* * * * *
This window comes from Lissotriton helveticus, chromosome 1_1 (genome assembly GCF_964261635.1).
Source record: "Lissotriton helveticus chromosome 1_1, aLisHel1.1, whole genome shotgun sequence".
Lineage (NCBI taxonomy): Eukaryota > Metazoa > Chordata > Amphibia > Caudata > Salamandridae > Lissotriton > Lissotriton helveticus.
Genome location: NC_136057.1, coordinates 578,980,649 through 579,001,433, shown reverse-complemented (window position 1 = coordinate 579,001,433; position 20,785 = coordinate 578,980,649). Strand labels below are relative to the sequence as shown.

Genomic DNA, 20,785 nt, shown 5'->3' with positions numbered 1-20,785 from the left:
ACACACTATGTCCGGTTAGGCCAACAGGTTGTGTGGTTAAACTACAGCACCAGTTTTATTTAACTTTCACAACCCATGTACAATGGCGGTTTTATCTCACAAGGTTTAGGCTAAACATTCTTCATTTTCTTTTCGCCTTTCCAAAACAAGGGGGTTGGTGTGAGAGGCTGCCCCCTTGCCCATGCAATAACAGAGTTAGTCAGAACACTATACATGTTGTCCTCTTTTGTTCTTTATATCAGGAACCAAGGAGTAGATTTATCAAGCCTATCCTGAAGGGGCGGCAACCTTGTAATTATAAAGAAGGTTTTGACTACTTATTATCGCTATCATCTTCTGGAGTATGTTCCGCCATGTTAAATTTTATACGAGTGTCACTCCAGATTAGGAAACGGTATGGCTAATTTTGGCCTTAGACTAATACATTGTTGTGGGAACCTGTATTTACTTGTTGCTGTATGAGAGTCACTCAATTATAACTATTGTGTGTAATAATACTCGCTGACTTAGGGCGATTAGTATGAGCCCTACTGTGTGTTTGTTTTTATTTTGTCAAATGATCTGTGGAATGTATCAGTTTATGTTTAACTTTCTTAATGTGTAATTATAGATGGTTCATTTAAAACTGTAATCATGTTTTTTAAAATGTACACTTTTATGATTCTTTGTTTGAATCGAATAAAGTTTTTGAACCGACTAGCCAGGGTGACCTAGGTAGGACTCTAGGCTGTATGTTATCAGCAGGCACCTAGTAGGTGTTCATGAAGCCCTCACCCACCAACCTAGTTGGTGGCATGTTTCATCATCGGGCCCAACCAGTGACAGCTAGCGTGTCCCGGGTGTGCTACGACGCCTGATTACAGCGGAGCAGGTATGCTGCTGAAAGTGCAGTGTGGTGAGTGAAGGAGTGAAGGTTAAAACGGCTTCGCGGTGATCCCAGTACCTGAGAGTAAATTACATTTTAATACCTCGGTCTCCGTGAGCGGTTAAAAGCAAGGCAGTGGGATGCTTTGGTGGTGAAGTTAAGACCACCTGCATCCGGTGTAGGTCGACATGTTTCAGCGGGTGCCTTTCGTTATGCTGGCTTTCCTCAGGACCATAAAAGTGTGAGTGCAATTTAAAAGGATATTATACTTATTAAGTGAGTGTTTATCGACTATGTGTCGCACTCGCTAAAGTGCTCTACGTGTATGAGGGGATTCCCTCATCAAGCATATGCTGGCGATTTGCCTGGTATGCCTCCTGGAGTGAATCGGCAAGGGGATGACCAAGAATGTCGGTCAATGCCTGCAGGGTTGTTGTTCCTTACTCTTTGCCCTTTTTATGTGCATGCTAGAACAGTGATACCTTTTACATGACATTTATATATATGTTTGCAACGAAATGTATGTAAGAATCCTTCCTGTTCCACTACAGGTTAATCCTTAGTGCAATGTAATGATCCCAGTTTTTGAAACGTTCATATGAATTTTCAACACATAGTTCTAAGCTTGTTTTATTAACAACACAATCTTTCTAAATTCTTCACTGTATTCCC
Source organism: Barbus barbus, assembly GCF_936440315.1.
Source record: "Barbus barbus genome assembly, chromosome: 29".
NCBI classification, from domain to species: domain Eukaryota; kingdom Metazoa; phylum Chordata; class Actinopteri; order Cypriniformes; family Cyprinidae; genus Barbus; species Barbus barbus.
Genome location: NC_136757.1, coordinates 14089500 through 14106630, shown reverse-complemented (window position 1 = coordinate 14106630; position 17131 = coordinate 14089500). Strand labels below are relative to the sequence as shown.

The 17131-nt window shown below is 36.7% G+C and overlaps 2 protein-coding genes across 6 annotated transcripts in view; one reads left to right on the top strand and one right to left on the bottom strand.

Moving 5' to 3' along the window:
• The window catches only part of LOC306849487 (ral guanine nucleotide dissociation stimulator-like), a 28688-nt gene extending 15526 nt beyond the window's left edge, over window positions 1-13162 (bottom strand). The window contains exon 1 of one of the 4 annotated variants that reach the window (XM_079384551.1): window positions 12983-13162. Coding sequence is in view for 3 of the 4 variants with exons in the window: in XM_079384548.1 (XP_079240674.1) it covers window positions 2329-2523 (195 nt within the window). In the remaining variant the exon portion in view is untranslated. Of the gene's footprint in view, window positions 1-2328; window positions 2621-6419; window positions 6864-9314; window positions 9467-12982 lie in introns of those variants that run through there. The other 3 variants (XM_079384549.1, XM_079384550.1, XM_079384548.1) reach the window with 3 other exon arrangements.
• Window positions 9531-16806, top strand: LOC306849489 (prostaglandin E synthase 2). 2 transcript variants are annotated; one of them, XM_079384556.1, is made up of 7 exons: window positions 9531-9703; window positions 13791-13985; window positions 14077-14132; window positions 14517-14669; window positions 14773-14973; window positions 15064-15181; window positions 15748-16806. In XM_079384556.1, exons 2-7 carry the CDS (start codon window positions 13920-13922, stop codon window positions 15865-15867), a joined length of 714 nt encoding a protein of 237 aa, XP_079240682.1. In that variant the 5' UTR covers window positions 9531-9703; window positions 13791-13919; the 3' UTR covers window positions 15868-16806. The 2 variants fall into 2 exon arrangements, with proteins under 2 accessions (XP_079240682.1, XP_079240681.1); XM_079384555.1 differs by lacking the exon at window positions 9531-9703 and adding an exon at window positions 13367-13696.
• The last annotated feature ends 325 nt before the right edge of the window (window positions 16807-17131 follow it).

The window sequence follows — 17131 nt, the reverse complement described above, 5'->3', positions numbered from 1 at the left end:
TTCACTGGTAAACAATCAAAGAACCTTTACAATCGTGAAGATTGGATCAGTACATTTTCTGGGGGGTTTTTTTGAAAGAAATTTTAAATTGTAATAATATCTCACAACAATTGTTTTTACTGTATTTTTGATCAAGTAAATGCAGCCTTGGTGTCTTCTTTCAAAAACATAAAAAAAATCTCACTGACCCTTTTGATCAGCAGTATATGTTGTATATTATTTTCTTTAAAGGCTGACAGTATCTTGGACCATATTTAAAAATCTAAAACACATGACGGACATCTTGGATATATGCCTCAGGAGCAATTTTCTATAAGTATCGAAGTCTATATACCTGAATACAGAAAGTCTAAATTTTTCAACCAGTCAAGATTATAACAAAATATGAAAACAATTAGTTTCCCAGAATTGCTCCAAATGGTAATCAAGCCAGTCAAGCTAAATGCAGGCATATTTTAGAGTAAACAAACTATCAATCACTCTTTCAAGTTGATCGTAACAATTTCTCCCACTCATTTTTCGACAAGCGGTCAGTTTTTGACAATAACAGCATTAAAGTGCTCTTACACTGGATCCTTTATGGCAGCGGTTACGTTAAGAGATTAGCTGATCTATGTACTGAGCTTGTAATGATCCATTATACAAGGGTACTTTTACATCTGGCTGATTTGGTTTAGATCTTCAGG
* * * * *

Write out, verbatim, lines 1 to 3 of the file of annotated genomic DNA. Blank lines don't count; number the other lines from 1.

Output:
This window comes from Lissotriton helveticus, chromosome 1_1 (genome assembly GCF_964261635.1).
Source record: "Lissotriton helveticus chromosome 1_1, aLisHel1.1, whole genome shotgun sequence".
Lineage (NCBI taxonomy): Eukaryota > Metazoa > Chordata > Amphibia > Caudata > Salamandridae > Lissotriton > Lissotriton helveticus.